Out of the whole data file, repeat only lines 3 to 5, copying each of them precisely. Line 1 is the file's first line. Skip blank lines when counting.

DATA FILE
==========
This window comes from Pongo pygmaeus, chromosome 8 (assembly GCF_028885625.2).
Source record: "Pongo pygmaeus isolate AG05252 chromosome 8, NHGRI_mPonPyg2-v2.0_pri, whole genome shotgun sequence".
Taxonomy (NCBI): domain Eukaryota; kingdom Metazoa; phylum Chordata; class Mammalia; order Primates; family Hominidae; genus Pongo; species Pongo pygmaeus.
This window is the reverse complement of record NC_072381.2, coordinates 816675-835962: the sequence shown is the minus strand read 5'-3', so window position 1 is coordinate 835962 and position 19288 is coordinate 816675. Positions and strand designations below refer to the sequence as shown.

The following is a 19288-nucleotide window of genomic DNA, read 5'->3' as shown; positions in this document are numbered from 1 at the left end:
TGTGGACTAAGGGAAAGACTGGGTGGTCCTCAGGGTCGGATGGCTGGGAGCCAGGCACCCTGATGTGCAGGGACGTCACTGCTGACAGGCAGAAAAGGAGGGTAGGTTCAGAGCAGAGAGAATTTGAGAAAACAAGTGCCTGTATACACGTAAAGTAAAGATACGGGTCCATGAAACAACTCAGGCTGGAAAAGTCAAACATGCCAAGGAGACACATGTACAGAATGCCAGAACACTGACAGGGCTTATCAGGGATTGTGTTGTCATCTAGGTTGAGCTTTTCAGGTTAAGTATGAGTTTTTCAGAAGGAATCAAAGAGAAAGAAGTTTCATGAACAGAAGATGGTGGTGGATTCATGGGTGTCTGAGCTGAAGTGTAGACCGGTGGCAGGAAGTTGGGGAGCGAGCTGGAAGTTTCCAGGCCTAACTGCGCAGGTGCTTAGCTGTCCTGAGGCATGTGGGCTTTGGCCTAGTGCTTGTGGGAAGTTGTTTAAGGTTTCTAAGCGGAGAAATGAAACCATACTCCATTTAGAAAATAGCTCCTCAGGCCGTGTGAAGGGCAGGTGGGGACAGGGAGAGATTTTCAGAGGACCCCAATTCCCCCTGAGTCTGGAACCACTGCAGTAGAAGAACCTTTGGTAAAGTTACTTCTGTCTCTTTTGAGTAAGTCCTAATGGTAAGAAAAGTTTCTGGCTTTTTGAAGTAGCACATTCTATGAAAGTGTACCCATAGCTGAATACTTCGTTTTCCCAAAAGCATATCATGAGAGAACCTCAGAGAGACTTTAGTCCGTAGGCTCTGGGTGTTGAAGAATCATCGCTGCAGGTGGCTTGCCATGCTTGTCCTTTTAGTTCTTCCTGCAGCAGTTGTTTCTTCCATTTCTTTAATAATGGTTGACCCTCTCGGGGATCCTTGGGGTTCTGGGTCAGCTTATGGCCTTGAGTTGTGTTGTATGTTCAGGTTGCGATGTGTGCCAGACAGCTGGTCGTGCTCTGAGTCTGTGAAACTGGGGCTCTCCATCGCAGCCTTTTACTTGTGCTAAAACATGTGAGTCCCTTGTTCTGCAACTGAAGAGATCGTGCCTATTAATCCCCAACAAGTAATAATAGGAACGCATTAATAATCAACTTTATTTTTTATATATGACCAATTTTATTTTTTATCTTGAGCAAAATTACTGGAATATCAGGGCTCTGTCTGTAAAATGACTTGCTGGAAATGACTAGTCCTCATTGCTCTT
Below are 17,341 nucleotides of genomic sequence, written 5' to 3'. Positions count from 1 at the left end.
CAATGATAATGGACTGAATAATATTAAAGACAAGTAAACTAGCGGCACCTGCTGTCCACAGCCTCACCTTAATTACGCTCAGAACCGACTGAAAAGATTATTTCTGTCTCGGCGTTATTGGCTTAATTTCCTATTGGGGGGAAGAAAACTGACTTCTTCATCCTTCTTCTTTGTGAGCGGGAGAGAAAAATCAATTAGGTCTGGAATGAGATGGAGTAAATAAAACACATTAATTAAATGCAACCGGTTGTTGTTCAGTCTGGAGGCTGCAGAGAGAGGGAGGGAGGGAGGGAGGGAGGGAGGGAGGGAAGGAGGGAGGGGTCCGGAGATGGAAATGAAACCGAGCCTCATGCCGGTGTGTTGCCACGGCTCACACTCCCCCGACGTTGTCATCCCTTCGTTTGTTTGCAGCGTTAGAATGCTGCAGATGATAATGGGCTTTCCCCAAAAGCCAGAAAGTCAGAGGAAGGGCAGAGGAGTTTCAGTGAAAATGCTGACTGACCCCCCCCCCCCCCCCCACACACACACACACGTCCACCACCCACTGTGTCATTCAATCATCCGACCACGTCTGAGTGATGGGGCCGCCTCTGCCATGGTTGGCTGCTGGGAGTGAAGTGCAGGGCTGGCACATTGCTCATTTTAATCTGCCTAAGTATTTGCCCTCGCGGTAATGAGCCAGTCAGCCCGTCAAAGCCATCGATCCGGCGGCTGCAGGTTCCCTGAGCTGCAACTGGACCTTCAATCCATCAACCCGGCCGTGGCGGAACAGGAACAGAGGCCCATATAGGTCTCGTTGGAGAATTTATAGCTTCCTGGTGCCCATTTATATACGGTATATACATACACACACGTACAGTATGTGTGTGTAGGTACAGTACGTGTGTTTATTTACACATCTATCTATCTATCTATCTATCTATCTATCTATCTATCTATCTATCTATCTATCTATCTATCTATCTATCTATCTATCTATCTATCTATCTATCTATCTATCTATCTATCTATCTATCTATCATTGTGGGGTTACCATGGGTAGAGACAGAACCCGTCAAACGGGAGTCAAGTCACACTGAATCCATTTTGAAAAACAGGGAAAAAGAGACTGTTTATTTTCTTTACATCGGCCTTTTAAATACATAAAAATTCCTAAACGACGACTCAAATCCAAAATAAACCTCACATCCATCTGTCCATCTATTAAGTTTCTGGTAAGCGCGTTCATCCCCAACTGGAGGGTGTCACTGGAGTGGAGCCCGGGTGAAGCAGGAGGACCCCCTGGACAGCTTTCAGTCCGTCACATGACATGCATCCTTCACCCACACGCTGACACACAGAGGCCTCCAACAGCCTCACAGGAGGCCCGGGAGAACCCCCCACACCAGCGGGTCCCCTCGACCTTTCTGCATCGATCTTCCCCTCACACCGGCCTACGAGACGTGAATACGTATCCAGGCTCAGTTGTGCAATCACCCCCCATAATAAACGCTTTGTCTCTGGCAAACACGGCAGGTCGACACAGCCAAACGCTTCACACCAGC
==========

Taxonomy (NCBI): domain Eukaryota; kingdom Metazoa; phylum Chordata; class Mammalia; order Primates; family Hominidae; genus Pongo; species Pongo pygmaeus.
This window is the reverse complement of record NC_072381.2, coordinates 816675-835962: the sequence shown is the minus strand read 5'-3', so window position 1 is coordinate 835962 and position 19288 is coordinate 816675. Positions and strand designations below refer to the sequence as shown.

The following is a 19288-nucleotide window of genomic DNA, read 5'->3' as shown; positions in this document are numbered from 1 at the left end: